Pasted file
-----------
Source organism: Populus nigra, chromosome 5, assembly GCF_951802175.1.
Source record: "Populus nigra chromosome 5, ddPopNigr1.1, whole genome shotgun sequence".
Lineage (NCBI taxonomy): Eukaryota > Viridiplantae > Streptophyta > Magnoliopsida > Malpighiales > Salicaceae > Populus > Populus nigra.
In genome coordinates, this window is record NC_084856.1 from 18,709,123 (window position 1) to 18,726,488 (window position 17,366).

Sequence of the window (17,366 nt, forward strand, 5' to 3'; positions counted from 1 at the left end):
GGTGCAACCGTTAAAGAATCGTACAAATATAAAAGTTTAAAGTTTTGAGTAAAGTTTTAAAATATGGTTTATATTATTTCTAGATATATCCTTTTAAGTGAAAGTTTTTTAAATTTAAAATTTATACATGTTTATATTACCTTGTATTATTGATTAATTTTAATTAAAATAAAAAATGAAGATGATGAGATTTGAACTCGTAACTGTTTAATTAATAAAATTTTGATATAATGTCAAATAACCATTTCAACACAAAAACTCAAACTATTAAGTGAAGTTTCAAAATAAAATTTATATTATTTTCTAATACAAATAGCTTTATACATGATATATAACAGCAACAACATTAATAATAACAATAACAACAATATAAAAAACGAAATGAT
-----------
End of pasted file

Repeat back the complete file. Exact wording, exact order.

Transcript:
Source organism: Populus nigra, chromosome 5, assembly GCF_951802175.1.
Source record: "Populus nigra chromosome 5, ddPopNigr1.1, whole genome shotgun sequence".
Lineage (NCBI taxonomy): Eukaryota > Viridiplantae > Streptophyta > Magnoliopsida > Malpighiales > Salicaceae > Populus > Populus nigra.
In genome coordinates, this window is record NC_084856.1 from 18,709,123 (window position 1) to 18,726,488 (window position 17,366).

Sequence of the window (17,366 nt, forward strand, 5' to 3'; positions counted from 1 at the left end):
GGTGCAACCGTTAAAGAATCGTACAAATATAAAAGTTTAAAGTTTTGAGTAAAGTTTTAAAATATGGTTTATATTATTTCTAGATATATCCTTTTAAGTGAAAGTTTTTTAAATTTAAAATTTATACATGTTTATATTACCTTGTATTATTGATTAATTTTAATTAAAATAAAAAATGAAGATGATGAGATTTGAACTCGTAACTGTTTAATTAATAAAATTTTGATATAATGTCAAATAACCATTTCAACACAAAAACTCAAACTATTAAGTGAAGTTTCAAAATAAAATTTATATTATTTTCTAATACAAATAGCTTTATACATGATATATAACAGCAACAACATTAATAATAACAATAACAACAATATAAAAAACGAAATGAT